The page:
Wednesday, May 22, 2013

A Sense of Safety

I remember calling my dad one day and in the middle of the conversation he got quiet.  I heard him take in a breath and realized he was crying.

"What is it?" I asked.

"It's that child, Jessica.  The thought of her buried alive," he said between sobs.

Since the December shootings at Sandy Hook, I've shed a few tears for children I didn't know too. The tornado this week, which killed nine school children, brings back the same image of children huddling in their classrooms and hallways in fear. Also in the recent news is the child who along with her mother and two other women lived a "Room"-like existence.  And the man on trial for the rape and murder of the five-year-old child whose mother sold her to him.

Except for the times I worried about my dad's temper (and snakes and Cuban missiles), I felt safe as a child. I cannot imagine, unless they are completely sheltered from the news, how children today can feel such a sense of things being okay. And as much as I'd like it to be different, events and circumstances that are scary for children aren't going away.

So what can we do?

We can't change the weather, but we can be grateful for compassionate, quick-thinking teachers who saved many children during both the Sandy Hook shooting and the Moore tornado.  We can't be aware of every abusive situation a child finds him- or herself in but we can, as a community, provide and financially support mental health services for families in crisis.  We can thank school counselors, who talk to children and find ways to get them outside assistance and help them help themselves.  We can if at all possible shelter children from the news and violence that is in the media.  When we can't shelter them, we can educate ourselves about how to talk with them about their fears.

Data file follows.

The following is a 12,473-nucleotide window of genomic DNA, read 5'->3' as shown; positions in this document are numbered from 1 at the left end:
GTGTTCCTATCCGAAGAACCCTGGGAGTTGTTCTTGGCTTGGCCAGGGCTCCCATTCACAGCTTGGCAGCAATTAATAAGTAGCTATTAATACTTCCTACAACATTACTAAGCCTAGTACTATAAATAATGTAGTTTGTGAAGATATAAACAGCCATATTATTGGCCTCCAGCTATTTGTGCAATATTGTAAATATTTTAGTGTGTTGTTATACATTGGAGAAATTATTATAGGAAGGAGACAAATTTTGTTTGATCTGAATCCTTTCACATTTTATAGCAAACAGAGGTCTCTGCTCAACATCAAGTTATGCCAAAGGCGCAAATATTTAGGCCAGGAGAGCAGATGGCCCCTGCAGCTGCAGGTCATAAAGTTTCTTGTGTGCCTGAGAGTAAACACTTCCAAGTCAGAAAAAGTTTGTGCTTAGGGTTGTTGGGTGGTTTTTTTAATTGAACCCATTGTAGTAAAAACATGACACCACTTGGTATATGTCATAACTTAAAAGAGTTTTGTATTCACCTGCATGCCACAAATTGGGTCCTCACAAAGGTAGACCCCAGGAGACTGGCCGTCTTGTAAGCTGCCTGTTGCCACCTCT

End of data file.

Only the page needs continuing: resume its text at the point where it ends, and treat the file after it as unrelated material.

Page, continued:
Several months of work are coming to fruition this Tuesday, May 28, at Quail Ridge Books and Music.  We have assembled a panel of experts - David Crabtree from WRAL-TV representing the media, Representative David Price, and Dr. Assad Meymandi who will speak for the mental health community, to address some of the causes of violence and how we the public can bring about change. I hope you will join us. Clay Stalnaker and I will moderate.

The impetus for putting this program together was the Sandy Hook incident. But I also want to help re-create a time and place when children felt safe in their schools, in their communities, in their homes.  They deserve this, and those of us with power - the adults - owe it to them to find ways to provide it.

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